The Department of Natural Resources plans to raise Great Lakes (spotted) muskellunge at its Wolf Lake State Fish Hatchery this year, a change of direction from the northern muskies the department has raised in the past.
“This is a key turning point in our muskellunge production program,” said DNR Fish Production Manager Gary Whelan. “This strain of muskellunge is native to most of Michigan; the northern muskellunge is native to only a small portion of the far western Upper Peninsula in the Wisconsin River drainage.
“The spotted muskellunge will be more at home in more waters than northern muskies.”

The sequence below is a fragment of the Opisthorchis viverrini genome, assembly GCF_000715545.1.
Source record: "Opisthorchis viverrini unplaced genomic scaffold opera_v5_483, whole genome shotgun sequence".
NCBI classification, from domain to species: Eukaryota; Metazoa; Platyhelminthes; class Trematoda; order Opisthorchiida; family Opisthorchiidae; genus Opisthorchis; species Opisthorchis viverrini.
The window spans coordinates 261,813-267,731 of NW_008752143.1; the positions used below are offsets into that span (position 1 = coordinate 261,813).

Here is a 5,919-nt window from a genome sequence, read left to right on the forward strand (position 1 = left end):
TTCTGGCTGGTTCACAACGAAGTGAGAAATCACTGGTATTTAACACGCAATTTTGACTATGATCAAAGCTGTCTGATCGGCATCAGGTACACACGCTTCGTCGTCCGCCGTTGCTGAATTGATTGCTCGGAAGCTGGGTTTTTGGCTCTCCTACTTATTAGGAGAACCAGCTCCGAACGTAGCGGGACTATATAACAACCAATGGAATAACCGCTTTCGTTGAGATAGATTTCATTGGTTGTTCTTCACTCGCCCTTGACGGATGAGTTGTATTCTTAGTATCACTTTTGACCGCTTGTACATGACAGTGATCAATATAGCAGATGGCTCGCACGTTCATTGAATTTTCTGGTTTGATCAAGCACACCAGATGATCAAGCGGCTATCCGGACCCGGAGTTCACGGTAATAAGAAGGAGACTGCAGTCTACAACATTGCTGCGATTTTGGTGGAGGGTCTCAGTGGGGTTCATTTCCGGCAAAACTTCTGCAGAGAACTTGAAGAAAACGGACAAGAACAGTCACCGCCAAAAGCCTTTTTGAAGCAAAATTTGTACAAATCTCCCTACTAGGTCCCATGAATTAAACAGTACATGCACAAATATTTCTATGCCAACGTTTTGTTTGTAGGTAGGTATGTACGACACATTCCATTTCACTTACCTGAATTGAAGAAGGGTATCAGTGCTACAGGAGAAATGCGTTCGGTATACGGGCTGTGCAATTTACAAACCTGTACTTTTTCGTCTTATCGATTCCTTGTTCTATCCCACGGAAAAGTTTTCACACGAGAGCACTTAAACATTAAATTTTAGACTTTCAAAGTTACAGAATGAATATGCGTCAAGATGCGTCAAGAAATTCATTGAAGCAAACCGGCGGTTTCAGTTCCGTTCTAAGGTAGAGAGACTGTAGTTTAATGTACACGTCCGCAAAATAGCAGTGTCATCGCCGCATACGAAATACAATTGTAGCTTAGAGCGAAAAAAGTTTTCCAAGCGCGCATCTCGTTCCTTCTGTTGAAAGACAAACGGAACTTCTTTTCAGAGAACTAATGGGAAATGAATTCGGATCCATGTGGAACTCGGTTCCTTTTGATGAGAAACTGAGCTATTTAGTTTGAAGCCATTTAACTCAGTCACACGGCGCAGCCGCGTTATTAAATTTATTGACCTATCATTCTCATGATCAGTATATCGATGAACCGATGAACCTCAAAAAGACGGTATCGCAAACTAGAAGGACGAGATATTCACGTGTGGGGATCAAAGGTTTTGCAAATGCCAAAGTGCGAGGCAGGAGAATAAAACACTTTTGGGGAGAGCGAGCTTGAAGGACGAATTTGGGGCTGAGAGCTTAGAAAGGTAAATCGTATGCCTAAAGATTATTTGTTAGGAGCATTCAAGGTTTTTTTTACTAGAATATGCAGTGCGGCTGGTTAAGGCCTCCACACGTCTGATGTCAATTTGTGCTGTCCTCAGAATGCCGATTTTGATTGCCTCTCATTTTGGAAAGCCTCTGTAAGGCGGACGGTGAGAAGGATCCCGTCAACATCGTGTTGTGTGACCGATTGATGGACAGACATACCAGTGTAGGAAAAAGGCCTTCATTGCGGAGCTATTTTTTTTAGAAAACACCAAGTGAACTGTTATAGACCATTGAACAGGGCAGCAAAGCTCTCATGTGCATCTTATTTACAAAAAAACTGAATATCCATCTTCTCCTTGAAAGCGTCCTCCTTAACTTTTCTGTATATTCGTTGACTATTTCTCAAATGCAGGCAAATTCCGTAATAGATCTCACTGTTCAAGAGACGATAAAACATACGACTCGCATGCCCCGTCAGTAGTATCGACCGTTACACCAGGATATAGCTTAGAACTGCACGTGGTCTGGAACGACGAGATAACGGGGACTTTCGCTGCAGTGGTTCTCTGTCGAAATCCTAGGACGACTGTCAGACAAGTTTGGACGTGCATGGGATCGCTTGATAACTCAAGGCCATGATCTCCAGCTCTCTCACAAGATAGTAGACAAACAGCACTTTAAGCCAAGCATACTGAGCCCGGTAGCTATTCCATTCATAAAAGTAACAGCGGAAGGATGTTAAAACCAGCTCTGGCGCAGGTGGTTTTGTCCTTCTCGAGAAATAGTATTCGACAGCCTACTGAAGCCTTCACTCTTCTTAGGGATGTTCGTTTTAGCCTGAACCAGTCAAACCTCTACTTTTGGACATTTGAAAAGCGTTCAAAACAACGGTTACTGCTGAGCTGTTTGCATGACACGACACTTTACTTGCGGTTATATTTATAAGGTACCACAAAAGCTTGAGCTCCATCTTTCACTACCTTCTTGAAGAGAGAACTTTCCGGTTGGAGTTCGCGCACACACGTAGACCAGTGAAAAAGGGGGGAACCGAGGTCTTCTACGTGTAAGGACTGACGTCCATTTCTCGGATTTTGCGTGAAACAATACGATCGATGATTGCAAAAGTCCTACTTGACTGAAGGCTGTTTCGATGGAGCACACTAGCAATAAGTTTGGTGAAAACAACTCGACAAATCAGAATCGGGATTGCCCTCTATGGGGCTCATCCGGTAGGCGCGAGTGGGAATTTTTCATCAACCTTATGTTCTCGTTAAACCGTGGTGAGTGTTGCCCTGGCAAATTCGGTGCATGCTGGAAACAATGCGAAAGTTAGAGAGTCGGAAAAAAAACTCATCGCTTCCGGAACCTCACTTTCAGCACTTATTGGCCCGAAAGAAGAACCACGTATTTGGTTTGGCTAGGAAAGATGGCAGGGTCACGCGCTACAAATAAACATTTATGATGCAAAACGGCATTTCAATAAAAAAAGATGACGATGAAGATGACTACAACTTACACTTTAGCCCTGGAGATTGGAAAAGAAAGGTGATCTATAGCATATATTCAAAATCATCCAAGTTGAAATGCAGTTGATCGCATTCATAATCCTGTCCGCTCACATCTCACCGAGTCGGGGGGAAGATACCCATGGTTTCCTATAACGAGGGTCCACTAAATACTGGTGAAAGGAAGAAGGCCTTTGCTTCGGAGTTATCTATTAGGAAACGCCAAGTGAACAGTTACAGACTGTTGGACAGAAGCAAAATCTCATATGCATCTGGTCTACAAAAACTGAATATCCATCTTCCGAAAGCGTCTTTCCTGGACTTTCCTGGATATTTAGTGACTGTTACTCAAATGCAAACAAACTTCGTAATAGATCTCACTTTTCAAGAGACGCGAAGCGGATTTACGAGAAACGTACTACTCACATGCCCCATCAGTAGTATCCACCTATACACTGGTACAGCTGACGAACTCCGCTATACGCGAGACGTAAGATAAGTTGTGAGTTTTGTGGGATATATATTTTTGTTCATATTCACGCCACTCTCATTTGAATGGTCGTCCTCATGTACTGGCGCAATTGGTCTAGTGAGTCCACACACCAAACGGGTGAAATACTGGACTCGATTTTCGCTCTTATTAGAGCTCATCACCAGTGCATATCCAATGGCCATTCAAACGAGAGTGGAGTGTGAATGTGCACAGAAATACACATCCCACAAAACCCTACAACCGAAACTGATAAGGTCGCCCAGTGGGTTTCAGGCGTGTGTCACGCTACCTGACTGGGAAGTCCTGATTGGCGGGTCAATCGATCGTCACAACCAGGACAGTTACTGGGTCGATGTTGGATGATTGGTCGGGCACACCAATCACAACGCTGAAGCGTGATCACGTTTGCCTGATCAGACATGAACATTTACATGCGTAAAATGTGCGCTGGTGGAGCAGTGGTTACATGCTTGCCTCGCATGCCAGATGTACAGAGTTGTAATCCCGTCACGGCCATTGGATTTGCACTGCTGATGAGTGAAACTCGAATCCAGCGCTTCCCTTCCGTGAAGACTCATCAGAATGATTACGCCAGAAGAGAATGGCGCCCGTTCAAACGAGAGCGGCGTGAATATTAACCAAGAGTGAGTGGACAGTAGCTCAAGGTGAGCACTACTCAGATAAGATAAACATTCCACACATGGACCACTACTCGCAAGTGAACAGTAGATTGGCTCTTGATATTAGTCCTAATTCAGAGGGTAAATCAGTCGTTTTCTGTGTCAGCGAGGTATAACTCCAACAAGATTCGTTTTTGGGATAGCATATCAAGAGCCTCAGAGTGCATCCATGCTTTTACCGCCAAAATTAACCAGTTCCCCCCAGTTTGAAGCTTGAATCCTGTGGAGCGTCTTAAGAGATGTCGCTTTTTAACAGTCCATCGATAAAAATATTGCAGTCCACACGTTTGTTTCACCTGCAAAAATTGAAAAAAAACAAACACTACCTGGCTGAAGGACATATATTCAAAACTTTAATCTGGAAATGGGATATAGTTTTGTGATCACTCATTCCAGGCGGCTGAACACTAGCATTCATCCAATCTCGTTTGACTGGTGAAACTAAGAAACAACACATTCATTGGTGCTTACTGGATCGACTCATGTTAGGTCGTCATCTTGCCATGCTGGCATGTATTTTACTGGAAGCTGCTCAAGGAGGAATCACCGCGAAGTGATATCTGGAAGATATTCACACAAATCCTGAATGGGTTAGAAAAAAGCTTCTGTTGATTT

The DNR has been studying the idea of raising spotted muskies for more than a decade, but did not want to bring the Great Lake strain into the hatchery system while raising northern muskies because of potential disease concerns. DNR Fisheries Division personnel plan to take 1.5 million eggs from spotted muskies in Lake St. Clair and the Detroit River this spring with a goal of producing 40,000 10- to 12-inch fall fingerlings.
In order to minimize the risk of spreading disease, the DNR will not take eggs from northern muskellunge this year, but will evaluate the need to produce northern strain muskies in the future. Ideally, the department will address the disease concerns and be able to raise both strains in the future, Whelan said.
To learn more about fishing in Michigan, go to www.michigan.gov/dnrfishing.